All plastic parts were printed with ABS using a Lulzbot Taz with an 0.35 mm nozzle. Use 30 to 40 % fill in all parts except the tail fin. The tail should be filled at 15 or 20 % to save some weight, making it easier to balance the vane with the nose counter weight.
Bill of Materials other than the 3D printed parts:
(2) M3 x 8 mm bolts
(2) M3 x 20 mm bolt
(1) M3x 12 mm bolt
(1) M5 x 10 mm bolt
(1) Continuous Turn 10K Potentiometer (two choices)
Bourns 6639S-1-103 ($17.40 at Digi-key, part number 6639S-1-103-ND)
Vishay Spectrol 157B103MX ($24.80 at Digi-key, part number 157B103MX-ND
(1) resistor (820K to 1M, not critical as long as in this range)
(1) 10-inch-long rod or tube, 3/16 inch outside diameter
Examples from McMaster Carr
2153T33 Rigid Carbon Fiber Shapes, Round Tube, .188" OD, .118" ID, 48" Length ($13,13)
86985K66 High-Strength 2024 Aluminum, Rod, 3/16" Diameter, 3' Long ($4.79)
(10 ft) of 22 awg 3 or 4 conductor cable
(1) Machine bolt (for nose weight) ½ inch bolt, 1 inch long
Special Tools Needed
M3 and M5 tap
soldering iron and solder
Print Parts and coat with a UV resistant spray, e.g., clear Krylon fusion. ( recommended for long-term deployments) http://www.amazon.com/Krylon-2444-Fusion-Plastic-Clear/dp/B001TNMWBM
Tap M3 and M5 holes used later in assembly (see pics)
Solder resistor across the wiper and positive terminal on the potentiometer (pot). Tthis is required to prevent spurious analog voltage readings when the wiper on the continuous-turn pot "jumps" across the small gap between the 10K and 1 ohm position).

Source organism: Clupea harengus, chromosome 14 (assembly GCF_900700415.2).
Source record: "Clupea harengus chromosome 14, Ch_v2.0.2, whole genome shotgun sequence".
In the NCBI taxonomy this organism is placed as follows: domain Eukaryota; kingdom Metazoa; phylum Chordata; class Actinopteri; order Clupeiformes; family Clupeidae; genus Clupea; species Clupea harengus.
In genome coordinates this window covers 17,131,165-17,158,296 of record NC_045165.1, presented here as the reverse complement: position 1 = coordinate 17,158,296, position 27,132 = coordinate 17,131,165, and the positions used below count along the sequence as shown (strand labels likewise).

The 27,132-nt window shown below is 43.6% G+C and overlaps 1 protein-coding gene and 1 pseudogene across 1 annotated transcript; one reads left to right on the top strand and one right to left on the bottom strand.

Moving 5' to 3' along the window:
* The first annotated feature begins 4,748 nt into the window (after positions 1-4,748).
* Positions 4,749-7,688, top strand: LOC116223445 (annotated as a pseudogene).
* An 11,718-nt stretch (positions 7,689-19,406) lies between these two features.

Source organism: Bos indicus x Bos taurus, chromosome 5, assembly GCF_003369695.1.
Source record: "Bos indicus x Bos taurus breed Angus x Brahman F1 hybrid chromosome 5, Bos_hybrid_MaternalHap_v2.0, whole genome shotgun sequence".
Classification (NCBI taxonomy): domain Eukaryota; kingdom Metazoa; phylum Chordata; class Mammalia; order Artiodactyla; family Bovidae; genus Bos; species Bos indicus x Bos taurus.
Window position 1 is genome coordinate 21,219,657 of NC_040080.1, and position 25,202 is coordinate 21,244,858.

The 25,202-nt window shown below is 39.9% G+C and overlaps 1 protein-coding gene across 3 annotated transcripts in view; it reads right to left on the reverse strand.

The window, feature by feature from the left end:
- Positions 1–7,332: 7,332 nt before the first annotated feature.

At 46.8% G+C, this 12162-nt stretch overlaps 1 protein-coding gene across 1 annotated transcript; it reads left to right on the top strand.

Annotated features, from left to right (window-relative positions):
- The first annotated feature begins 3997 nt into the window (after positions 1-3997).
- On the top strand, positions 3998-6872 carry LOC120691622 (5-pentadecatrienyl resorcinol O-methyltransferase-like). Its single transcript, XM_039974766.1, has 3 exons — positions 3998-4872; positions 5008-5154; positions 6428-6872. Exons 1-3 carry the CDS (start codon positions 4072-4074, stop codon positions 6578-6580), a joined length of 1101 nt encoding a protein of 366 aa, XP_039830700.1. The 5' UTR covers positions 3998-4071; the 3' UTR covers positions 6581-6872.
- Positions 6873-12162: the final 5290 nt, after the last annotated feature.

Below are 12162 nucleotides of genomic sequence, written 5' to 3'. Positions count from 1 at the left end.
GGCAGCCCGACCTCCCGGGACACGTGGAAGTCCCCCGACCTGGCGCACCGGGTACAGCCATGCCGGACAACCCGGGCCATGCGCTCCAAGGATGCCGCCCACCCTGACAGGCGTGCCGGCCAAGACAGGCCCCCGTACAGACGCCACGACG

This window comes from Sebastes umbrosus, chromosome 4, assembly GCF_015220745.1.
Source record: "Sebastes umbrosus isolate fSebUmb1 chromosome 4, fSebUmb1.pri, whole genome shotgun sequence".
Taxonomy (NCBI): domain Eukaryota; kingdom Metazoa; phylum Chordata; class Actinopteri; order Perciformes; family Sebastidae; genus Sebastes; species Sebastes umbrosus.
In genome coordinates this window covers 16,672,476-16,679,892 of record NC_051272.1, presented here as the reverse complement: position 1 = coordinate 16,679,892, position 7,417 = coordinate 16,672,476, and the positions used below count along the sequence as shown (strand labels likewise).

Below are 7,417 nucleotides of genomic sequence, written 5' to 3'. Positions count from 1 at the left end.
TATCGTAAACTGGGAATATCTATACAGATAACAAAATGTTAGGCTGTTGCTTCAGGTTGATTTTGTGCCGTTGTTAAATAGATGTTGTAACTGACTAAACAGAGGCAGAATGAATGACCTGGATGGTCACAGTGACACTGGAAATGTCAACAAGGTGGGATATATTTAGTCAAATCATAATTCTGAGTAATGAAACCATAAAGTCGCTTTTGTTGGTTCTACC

Solder the lead wires to the pot and install in the main body (see pics)
Apply silicone or epoxy where cable exits body to prevent water from entering around the cable.
Insert the heavy large machine nut into the nose piece (see pic), it should press fit or can be screwed in with a wrench.
Glue the nose cone or tip to covering the head of the large machine screw (super glue or 5-min epoxy).
Assemble the nose-piece, tail, and center piece to the 10-inch shaft. Slide the center piece until the vane is balance (see pic)
Attach the vane to the potentiometer assembly.
Tighten all the M3 setscrews on the tail, centerpiece, and nose.
The system is designed for mounting on 1 inch pipe (1.33 inch O.D.) and secured with the M5 set screw. The standard deploy height for meteorological research is 2, 3 or 10 meters.
To correctly install, point the vane south with one hand, then rotate the base of the vane on the mounting pipe until the output on your data acquisition system (e.g., Arduino) reads 180 degrees. Then secure the base with the M5 set screw. This is much easier to do with two people.
If the pot is excited with 5V, then 0-5V will correspond to 0-360 degrees. Note, to correct for magnetic declination in your area.
A good anemometer to deploy with the vane is the vortex 3-cup unit from Inspeed
Note, a simple debouncing circuit will be needed to use the Vortex on the Arduino.
Pairing the DIY vane with the Vortex anemometer gives one a research grade wind measurement sensor package for under $90.
These instruments are easily interfaced with the Arduino, allowing calculation of mean wind speeds, statistical wind vectors, maximum, gusts, etc. A description of the wind vector calculation is provided here http://www.intellovations.com/2011/01/16/wind-observation-calculations-in-fortran-and-python/
An example Arduino program with notes is given here